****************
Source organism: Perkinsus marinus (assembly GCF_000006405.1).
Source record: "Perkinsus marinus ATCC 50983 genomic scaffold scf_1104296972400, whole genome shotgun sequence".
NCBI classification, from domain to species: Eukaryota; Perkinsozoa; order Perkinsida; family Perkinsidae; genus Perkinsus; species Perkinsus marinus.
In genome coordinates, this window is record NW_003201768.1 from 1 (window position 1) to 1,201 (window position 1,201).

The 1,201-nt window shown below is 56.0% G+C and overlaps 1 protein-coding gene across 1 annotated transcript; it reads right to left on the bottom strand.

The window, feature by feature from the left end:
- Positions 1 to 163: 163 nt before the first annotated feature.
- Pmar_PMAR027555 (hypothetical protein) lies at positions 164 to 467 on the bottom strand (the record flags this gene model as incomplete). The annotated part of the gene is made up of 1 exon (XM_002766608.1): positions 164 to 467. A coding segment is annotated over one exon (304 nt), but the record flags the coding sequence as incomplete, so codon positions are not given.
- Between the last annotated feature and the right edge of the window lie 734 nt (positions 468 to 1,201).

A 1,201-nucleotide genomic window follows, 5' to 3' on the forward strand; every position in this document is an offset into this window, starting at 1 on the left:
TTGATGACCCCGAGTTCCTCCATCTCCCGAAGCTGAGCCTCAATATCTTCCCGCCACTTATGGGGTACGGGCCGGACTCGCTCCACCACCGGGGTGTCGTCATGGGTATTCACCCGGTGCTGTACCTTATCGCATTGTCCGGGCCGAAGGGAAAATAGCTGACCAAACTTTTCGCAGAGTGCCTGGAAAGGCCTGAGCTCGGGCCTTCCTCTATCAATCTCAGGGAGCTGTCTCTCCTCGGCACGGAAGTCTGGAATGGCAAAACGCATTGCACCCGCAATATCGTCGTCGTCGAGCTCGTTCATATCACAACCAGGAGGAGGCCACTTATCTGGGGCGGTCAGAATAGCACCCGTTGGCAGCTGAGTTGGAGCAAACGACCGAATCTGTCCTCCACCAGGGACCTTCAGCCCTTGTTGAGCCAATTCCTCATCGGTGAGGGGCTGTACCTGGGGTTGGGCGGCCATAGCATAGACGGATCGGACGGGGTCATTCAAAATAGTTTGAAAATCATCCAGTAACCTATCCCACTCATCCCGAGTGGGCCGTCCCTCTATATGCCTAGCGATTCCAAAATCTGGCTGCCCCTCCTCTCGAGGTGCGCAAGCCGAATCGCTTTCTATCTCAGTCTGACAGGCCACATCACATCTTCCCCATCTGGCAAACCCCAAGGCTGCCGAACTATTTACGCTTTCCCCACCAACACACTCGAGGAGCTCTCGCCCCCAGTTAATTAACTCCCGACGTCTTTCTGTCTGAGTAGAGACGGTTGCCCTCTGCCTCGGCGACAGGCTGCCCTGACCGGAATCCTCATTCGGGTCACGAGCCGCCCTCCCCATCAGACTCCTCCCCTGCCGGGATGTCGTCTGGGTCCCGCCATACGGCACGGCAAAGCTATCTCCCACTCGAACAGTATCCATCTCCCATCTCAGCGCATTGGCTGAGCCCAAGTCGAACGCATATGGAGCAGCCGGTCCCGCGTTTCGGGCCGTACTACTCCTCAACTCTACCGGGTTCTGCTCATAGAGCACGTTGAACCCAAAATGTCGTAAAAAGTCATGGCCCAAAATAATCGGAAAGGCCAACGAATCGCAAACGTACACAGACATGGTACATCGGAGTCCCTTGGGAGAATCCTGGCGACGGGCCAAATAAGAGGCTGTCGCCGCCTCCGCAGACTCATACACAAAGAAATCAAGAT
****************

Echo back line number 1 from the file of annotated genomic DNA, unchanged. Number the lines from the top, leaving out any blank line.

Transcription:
Source organism: Perkinsus marinus (assembly GCF_000006405.1).